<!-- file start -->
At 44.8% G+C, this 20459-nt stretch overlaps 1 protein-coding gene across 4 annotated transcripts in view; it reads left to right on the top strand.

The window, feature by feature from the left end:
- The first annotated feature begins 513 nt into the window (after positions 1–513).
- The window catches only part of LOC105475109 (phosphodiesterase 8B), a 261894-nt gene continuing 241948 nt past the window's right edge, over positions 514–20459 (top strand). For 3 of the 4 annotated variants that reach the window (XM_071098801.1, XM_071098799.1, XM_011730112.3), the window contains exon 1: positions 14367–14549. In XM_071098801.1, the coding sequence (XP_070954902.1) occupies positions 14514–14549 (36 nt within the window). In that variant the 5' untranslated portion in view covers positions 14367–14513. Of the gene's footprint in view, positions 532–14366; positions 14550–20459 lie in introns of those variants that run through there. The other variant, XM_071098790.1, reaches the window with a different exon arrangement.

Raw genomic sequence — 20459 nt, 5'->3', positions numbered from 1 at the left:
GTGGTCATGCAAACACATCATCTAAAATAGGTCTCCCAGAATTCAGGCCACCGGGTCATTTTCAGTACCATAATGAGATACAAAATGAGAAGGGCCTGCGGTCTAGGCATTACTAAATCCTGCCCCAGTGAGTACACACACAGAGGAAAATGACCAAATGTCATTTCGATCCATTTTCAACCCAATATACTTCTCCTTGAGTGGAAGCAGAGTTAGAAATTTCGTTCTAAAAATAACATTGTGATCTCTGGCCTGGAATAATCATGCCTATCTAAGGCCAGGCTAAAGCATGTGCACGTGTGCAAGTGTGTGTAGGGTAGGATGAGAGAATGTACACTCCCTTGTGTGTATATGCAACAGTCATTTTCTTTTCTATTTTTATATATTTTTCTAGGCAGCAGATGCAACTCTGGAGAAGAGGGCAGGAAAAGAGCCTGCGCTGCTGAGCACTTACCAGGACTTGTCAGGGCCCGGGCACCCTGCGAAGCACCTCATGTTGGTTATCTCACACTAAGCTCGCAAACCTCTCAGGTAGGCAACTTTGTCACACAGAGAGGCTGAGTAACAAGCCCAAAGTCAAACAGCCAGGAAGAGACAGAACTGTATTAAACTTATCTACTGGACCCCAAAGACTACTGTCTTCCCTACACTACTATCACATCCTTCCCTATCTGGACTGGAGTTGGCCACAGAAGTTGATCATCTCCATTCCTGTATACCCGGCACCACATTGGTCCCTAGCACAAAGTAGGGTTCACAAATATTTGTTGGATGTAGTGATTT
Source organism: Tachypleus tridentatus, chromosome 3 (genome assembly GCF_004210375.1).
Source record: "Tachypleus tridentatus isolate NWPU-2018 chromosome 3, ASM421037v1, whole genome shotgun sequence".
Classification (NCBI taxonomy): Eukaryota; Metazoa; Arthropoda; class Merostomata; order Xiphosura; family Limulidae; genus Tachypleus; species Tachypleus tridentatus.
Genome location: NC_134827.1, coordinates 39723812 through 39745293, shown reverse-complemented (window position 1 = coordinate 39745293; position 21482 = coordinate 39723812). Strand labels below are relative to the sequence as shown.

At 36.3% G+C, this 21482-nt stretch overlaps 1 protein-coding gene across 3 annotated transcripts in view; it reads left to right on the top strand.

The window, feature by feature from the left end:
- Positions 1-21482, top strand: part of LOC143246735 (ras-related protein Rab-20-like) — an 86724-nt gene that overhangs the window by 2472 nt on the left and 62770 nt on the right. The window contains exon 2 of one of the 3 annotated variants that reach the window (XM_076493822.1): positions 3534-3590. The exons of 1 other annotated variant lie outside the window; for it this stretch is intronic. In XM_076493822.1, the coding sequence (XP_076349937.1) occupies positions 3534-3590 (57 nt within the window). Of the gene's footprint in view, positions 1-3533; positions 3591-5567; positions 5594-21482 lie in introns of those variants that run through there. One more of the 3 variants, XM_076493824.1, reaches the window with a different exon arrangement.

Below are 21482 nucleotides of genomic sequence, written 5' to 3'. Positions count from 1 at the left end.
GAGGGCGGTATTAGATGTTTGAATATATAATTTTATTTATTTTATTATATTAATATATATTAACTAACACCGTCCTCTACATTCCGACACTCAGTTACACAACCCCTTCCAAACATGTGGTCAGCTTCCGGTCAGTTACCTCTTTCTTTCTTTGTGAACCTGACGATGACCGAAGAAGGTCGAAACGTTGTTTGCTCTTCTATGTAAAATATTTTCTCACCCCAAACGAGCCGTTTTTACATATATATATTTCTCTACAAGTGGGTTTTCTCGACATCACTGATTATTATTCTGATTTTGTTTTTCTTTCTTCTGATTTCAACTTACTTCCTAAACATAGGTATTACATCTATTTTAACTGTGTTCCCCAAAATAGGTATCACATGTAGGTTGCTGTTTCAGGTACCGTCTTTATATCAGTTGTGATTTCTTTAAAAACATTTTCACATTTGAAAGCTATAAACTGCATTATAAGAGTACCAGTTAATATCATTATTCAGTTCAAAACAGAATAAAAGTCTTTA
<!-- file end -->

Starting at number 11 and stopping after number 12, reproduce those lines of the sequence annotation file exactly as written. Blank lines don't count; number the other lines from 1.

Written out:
At 36.3% G+C, this 21482-nt stretch overlaps 1 protein-coding gene across 3 annotated transcripts in view; it reads left to right on the top strand.

The window, feature by feature from the left end: